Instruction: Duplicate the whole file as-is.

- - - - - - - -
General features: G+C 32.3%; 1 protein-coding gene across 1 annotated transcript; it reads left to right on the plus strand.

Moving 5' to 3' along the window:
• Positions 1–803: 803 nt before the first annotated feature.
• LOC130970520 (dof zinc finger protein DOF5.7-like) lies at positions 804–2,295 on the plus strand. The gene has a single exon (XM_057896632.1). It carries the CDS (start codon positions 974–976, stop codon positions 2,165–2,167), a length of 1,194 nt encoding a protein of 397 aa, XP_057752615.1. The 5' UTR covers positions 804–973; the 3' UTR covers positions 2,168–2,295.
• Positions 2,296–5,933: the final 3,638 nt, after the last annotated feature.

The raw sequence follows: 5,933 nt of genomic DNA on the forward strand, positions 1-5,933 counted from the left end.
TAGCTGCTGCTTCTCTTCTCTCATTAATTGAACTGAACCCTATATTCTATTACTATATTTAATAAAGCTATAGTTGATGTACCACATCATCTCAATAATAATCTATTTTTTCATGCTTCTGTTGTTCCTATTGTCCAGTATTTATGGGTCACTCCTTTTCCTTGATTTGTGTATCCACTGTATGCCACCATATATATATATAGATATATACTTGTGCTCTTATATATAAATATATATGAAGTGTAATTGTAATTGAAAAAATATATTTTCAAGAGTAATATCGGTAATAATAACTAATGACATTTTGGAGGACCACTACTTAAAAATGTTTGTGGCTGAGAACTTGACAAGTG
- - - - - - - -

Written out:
General features: G+C 32.3%; 1 protein-coding gene across 1 annotated transcript; it reads left to right on the plus strand.

Moving 5' to 3' along the window:
• Positions 1–803: 803 nt before the first annotated feature.
• LOC130970520 (dof zinc finger protein DOF5.7-like) lies at positions 804–2,295 on the plus strand. The gene has a single exon (XM_057896632.1). It carries the CDS (start codon positions 974–976, stop codon positions 2,165–2,167), a length of 1,194 nt encoding a protein of 397 aa, XP_057752615.1. The 5' UTR covers positions 804–973; the 3' UTR covers positions 2,168–2,295.
• Positions 2,296–5,933: the final 3,638 nt, after the last annotated feature.

The raw sequence follows: 5,933 nt of genomic DNA on the forward strand, positions 1-5,933 counted from the left end.
TAGCTGCTGCTTCTCTTCTCTCATTAATTGAACTGAACCCTATATTCTATTACTATATTTAATAAAGCTATAGTTGATGTACCACATCATCTCAATAATAATCTATTTTTTCATGCTTCTGTTGTTCCTATTGTCCAGTATTTATGGGTCACTCCTTTTCCTTGATTTGTGTATCCACTGTATGCCACCATATATATATATAGATATATACTTGTGCTCTTATATATAAATATATATGAAGTGTAATTGTAATTGAAAAAATATATTTTCAAGAGTAATATCGGTAATAATAACTAATGACATTTTGGAGGACCACTACTTAAAAATGTTTGTGGCTGAGAACTTGACAAGTG